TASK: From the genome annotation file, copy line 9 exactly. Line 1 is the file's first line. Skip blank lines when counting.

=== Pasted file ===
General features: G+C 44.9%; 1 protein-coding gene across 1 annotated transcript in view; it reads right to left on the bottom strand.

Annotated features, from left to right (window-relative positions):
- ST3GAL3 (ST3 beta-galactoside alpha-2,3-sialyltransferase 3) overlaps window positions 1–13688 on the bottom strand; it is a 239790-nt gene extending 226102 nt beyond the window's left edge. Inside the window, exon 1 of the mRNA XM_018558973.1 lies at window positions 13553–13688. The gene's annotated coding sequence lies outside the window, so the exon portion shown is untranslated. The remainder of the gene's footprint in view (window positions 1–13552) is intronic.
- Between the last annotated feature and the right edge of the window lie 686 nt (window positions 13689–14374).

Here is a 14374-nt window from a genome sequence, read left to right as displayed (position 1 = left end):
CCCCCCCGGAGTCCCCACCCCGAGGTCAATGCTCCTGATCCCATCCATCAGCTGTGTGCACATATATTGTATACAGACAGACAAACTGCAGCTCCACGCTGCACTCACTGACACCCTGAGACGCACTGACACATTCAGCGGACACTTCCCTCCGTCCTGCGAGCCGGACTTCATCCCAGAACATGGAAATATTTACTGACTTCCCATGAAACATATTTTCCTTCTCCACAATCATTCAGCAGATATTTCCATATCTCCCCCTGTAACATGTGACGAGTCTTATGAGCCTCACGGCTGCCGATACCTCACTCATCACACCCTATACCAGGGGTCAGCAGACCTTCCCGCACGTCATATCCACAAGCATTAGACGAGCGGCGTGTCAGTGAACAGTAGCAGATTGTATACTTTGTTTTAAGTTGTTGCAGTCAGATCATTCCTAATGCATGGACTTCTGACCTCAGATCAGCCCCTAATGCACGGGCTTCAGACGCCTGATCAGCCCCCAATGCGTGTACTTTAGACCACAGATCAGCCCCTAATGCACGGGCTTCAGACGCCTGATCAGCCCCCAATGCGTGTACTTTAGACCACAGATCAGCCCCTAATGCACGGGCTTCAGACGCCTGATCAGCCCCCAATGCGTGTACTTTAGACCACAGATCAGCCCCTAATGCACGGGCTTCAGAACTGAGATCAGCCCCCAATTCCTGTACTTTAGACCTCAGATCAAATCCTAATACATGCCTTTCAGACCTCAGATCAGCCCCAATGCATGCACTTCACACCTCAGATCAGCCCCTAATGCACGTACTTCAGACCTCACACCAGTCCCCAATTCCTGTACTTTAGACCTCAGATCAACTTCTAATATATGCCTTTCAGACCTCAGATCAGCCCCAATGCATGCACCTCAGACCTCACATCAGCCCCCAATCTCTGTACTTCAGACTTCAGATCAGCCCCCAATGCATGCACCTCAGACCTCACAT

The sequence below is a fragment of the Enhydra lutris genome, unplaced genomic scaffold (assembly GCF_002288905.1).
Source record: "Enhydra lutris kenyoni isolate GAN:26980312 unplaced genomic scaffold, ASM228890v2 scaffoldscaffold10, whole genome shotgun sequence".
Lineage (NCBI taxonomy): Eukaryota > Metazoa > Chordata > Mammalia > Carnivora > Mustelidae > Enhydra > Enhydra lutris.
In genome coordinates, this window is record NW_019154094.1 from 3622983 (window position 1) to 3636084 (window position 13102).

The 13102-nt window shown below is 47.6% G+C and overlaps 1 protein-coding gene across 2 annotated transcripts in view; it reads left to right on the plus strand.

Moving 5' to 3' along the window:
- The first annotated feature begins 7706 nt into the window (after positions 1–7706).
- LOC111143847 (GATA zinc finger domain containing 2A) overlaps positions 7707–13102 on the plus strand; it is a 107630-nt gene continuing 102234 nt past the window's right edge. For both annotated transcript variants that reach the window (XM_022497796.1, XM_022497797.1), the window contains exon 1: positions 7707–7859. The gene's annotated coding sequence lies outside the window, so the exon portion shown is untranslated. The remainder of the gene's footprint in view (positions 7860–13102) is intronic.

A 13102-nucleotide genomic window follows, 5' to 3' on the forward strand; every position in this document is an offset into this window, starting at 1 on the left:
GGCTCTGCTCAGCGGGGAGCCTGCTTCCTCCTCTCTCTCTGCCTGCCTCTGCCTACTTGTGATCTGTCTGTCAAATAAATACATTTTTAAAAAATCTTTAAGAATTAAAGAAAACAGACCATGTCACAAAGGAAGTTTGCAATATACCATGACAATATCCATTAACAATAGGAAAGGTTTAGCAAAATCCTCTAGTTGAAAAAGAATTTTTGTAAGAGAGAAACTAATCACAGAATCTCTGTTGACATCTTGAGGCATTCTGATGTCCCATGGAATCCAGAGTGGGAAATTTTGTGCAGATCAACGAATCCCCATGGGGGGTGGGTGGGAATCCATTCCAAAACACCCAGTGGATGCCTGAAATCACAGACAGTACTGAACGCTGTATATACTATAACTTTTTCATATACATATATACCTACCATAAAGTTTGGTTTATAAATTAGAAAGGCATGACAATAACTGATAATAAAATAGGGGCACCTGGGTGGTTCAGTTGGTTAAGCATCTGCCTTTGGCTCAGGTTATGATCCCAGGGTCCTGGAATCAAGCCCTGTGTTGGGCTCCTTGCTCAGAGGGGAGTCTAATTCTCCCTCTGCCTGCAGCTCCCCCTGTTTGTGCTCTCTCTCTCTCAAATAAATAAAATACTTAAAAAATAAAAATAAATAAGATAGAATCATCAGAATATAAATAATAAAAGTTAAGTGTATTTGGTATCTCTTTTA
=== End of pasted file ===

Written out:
Lineage (NCBI taxonomy): Eukaryota > Metazoa > Chordata > Mammalia > Carnivora > Mustelidae > Enhydra > Enhydra lutris.